The police in Papua New Guinea say politicians must show leadership over a gun amnesty in the Southern Highlands province.
The three week amnesty for the surrender of illegal firearms comes a month after a state of emergency was declared in the province.
The highlands are notorious for illegal firearms which are used in tribal fights, highway robberies and to intimidate during elections.
PNG's deputy police commissioner, Gari Baki, says the amnesty is a bid to break the gun culture in the Southern Highlands.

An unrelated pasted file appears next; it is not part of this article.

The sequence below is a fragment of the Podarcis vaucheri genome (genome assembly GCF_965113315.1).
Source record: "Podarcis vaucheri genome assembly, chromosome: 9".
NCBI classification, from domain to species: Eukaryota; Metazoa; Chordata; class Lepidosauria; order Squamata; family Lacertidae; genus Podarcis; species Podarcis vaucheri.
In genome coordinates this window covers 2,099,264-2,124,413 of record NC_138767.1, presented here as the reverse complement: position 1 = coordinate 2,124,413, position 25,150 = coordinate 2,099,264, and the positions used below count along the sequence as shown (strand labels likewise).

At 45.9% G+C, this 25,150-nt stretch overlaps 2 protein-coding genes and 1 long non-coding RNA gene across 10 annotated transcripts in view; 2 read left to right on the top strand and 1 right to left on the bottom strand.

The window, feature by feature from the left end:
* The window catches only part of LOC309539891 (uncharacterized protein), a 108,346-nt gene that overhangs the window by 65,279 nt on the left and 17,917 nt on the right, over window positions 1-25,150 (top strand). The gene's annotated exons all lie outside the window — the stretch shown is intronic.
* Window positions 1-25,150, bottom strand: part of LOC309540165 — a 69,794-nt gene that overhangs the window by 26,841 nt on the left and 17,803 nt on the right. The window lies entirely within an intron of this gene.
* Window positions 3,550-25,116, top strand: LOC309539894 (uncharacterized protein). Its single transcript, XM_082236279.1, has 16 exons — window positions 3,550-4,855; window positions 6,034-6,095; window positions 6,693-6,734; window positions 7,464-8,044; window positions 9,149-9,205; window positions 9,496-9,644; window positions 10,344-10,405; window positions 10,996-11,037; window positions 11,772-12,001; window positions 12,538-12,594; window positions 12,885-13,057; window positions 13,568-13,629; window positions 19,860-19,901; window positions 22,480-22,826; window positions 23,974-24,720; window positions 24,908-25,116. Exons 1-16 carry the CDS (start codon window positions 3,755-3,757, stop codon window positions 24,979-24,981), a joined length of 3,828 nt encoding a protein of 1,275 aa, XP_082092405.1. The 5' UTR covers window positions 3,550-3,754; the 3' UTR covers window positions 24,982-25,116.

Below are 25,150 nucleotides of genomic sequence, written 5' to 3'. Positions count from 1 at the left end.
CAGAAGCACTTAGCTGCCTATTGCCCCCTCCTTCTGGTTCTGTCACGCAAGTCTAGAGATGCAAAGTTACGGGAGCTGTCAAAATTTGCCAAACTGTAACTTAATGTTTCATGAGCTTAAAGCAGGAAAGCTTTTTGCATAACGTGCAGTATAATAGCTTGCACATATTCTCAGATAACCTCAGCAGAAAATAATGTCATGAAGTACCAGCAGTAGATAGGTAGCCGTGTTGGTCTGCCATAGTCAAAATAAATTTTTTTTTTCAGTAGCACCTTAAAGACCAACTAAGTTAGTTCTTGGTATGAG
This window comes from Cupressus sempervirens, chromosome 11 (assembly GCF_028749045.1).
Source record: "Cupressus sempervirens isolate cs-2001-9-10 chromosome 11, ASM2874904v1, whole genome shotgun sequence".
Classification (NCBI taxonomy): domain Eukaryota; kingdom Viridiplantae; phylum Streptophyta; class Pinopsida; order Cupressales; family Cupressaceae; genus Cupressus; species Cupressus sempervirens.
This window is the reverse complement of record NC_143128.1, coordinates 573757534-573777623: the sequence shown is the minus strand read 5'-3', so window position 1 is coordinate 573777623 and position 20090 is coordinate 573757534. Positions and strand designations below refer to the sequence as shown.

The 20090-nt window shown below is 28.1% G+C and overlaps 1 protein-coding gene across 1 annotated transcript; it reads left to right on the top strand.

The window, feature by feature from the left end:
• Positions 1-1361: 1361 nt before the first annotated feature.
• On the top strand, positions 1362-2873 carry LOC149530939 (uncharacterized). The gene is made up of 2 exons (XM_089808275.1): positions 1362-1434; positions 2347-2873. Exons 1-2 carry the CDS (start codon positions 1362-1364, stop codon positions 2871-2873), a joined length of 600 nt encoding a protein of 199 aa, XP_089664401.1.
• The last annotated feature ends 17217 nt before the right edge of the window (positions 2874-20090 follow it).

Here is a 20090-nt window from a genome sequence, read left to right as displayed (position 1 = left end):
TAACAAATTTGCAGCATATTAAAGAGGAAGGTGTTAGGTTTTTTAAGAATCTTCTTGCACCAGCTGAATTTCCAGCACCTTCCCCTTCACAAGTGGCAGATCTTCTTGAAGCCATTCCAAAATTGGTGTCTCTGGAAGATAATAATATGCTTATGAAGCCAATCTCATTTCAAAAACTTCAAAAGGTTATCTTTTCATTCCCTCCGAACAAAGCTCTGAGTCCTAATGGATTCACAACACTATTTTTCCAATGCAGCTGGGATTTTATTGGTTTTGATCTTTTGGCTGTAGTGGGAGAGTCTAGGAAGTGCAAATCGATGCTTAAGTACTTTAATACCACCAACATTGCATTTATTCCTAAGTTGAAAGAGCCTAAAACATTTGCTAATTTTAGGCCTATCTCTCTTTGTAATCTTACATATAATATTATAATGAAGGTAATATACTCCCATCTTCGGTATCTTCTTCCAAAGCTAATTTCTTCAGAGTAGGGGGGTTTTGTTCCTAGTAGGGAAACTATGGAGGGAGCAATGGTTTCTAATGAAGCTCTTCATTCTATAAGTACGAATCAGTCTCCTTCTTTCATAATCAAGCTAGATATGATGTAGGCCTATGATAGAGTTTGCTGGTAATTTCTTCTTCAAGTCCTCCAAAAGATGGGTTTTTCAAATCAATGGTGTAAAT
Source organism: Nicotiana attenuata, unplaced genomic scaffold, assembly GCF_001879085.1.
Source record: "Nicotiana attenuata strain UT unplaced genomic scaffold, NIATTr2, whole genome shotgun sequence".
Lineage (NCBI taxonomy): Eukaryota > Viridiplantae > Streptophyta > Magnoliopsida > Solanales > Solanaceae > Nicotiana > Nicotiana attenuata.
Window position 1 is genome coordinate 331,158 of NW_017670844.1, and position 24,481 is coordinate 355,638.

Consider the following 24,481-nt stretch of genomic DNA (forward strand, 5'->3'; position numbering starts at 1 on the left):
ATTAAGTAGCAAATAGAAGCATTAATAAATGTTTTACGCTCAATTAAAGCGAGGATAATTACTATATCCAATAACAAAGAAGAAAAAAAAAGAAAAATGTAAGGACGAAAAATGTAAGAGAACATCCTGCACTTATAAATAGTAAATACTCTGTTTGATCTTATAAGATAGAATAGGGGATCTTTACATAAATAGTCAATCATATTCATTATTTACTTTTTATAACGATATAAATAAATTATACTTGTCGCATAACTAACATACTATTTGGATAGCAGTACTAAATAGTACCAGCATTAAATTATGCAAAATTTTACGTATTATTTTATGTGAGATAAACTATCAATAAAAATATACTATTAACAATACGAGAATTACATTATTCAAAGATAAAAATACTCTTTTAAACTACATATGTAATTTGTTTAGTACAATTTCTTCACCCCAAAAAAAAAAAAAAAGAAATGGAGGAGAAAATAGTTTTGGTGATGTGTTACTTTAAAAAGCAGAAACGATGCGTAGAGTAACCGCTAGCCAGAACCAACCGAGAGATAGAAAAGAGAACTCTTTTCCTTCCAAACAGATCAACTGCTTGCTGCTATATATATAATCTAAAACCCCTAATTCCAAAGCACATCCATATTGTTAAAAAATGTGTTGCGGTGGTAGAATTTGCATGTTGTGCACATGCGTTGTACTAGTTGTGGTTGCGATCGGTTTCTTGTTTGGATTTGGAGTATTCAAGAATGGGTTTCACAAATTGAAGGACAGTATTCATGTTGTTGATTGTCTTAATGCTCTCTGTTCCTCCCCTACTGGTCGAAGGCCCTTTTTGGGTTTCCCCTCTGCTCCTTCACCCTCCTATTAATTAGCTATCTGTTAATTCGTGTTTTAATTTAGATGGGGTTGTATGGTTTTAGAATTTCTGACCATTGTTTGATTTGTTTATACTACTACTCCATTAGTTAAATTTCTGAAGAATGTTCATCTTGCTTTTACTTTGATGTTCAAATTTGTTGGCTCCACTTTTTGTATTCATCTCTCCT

But he says politicians must lead by example.
"Our political leaders need to take leadership in this issue of amnesty. Behind a successful leader you have a group of tribesman and the clans so as a leader they're responsible for ensuring that the people live the way they are.If they're responsible for their actions in having to support them in terms of acquiring illegal firearms for the people then they must come forward and take the leadership."
Mr Baki says 75 per cent of the 500,000-strong population has illegal firearms.